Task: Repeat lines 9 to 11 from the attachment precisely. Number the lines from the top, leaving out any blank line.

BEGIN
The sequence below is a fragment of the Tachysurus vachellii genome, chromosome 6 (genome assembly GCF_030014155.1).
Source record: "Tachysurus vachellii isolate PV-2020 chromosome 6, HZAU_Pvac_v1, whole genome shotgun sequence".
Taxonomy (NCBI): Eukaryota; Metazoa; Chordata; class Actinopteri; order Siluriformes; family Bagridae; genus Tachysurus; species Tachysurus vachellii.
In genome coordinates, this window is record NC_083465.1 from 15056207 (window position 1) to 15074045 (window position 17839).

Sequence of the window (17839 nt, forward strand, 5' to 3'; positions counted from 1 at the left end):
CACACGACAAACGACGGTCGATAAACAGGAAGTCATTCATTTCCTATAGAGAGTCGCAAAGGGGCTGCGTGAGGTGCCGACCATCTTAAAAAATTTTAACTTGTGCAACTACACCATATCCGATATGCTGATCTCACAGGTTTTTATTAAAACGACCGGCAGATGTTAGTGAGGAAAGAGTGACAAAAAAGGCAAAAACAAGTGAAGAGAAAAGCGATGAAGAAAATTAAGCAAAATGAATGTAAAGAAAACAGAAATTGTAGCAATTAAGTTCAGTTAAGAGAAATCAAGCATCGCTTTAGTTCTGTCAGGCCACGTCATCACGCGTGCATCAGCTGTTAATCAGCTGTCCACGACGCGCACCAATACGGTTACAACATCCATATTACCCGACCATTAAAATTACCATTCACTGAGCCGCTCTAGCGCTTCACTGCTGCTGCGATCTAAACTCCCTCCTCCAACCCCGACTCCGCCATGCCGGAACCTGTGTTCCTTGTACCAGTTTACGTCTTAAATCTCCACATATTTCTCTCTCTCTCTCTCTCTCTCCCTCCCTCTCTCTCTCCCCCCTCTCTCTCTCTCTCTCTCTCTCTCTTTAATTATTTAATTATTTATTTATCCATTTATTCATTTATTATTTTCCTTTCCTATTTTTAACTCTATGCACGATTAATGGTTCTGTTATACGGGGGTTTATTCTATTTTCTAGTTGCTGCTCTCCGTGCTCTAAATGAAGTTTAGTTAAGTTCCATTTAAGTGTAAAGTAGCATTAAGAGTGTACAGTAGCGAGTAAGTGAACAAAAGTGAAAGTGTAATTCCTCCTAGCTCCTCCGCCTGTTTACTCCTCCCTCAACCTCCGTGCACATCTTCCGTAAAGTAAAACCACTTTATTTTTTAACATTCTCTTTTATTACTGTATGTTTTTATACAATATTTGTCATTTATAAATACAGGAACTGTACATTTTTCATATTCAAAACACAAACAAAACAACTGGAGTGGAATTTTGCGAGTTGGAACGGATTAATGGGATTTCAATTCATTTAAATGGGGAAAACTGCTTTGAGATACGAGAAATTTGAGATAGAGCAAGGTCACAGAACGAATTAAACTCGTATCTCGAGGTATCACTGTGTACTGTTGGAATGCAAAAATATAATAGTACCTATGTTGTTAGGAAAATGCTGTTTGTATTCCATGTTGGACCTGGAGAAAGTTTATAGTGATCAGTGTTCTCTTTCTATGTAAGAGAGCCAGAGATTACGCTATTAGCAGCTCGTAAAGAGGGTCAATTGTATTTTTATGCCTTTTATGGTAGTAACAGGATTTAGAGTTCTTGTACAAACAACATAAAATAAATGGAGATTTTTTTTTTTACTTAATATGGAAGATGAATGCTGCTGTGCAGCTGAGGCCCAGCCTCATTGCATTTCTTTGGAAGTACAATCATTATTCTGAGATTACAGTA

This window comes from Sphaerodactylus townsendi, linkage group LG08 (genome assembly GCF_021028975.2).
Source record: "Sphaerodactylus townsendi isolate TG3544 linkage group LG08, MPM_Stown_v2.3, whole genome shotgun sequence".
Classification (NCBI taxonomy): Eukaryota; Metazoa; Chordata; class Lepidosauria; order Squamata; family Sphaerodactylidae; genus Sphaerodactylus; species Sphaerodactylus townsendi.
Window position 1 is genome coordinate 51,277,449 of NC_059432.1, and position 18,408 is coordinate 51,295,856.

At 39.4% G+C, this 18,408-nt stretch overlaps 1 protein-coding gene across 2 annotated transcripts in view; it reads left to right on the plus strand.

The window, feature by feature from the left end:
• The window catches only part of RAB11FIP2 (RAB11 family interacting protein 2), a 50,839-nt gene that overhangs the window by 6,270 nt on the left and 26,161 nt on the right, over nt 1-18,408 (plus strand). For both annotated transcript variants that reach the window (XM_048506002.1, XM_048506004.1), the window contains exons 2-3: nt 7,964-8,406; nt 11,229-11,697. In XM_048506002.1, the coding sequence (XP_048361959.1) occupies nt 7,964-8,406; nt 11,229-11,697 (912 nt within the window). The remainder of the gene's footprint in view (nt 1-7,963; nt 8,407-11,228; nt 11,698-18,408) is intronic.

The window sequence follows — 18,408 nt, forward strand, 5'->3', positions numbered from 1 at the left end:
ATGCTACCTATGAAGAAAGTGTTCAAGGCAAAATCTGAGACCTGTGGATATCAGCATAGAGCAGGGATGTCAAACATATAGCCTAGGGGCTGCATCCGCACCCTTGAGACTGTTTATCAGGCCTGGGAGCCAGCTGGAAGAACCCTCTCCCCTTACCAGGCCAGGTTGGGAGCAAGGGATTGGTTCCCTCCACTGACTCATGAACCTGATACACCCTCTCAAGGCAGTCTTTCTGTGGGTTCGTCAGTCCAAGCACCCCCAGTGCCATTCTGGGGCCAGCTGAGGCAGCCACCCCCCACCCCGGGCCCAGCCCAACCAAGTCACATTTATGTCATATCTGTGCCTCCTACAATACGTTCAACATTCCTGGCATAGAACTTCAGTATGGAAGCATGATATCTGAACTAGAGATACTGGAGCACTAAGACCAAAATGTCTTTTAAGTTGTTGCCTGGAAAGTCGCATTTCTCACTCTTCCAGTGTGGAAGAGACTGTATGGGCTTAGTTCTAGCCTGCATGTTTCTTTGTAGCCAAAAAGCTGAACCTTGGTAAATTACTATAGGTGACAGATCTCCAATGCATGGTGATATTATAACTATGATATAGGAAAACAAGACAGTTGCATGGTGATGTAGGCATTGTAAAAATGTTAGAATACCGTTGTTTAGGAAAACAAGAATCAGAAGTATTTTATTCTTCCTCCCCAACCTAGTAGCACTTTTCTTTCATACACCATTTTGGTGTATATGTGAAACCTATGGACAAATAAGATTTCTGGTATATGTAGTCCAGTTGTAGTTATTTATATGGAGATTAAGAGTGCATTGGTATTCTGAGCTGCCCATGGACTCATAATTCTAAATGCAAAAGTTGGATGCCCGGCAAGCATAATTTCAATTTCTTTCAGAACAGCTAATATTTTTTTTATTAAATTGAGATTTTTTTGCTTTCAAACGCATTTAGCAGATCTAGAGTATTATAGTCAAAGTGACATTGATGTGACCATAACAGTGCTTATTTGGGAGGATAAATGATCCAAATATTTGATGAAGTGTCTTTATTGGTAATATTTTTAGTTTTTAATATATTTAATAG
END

Classification (NCBI taxonomy): Eukaryota; Metazoa; Chordata; class Lepidosauria; order Squamata; family Sphaerodactylidae; genus Sphaerodactylus; species Sphaerodactylus townsendi.
Window position 1 is genome coordinate 51,277,449 of NC_059432.1, and position 18,408 is coordinate 51,295,856.

At 39.4% G+C, this 18,408-nt stretch overlaps 1 protein-coding gene across 2 annotated transcripts in view; it reads left to right on the plus strand.